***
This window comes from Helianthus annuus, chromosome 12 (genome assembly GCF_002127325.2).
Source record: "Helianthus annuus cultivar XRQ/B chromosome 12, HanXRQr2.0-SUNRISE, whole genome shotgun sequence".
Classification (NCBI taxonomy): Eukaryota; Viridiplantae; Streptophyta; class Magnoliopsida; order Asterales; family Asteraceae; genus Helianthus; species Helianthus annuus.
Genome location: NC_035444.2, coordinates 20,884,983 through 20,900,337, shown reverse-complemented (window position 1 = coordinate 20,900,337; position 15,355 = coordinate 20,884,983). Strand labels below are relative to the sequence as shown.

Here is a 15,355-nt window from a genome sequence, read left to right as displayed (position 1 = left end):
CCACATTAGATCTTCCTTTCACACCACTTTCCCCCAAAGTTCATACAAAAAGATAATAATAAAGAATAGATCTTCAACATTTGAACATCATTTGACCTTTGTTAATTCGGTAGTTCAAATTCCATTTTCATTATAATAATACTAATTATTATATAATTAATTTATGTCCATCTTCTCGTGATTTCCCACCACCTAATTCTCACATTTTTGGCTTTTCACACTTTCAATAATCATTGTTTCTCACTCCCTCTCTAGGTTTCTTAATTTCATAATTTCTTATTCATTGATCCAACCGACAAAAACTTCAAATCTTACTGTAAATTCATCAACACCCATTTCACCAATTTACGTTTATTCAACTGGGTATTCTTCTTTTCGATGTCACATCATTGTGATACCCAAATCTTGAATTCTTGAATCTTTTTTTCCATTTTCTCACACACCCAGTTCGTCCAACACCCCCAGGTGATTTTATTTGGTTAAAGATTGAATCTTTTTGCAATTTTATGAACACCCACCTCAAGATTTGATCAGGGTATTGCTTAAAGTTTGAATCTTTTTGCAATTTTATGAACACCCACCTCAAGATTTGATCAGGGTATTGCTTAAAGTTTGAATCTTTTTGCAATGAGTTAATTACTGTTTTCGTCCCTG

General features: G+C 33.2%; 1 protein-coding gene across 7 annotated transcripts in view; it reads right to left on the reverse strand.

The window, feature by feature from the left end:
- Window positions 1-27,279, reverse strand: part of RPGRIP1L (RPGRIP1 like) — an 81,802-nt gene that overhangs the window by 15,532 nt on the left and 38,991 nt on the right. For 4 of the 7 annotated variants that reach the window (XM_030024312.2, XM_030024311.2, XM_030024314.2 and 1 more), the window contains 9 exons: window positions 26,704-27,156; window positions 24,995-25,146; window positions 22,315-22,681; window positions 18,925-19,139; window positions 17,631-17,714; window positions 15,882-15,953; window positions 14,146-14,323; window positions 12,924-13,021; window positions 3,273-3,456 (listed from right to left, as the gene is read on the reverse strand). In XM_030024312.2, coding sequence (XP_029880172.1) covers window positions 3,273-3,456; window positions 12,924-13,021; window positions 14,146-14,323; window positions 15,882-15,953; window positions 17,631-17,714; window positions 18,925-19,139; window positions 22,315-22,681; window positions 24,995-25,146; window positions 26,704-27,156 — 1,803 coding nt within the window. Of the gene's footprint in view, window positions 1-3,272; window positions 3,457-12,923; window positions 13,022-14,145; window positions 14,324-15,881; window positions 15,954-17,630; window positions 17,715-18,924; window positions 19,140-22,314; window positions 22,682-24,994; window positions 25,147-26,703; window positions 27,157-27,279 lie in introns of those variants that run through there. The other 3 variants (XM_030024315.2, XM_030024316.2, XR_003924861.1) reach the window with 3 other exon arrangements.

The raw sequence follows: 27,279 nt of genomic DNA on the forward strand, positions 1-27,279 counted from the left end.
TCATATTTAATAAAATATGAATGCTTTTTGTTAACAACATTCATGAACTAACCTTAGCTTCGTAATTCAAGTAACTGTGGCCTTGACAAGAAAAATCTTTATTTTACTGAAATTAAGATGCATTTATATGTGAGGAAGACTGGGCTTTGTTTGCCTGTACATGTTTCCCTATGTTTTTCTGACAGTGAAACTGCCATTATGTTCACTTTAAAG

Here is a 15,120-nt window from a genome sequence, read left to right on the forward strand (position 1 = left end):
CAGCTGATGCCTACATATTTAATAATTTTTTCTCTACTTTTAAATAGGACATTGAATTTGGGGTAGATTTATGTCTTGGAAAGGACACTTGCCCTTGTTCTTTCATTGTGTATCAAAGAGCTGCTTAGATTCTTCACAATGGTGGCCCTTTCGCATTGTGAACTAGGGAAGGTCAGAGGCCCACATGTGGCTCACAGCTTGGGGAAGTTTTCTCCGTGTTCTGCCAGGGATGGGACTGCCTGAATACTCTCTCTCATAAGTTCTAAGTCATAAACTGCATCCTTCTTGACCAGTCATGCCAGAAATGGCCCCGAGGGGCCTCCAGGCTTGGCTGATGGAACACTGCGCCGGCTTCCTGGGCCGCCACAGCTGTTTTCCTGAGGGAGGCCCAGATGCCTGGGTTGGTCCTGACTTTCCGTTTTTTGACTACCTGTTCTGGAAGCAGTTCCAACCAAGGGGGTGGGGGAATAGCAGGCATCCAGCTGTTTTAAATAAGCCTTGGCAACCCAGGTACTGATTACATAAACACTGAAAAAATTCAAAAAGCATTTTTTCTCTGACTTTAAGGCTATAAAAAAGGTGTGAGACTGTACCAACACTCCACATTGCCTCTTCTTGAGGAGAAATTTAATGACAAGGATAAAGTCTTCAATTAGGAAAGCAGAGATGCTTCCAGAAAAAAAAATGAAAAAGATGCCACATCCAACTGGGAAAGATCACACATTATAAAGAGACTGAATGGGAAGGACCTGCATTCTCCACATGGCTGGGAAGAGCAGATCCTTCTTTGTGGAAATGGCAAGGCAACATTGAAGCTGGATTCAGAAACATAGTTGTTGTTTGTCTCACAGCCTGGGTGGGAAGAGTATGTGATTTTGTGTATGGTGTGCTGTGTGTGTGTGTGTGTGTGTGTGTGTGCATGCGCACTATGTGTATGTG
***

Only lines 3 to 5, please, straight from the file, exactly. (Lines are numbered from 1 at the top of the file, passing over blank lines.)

Classification (NCBI taxonomy): Eukaryota; Viridiplantae; Streptophyta; class Magnoliopsida; order Asterales; family Asteraceae; genus Helianthus; species Helianthus annuus.
Genome location: NC_035444.2, coordinates 20,884,983 through 20,900,337, shown reverse-complemented (window position 1 = coordinate 20,900,337; position 15,355 = coordinate 20,884,983). Strand labels below are relative to the sequence as shown.

Here is a 15,355-nt window from a genome sequence, read left to right as displayed (position 1 = left end):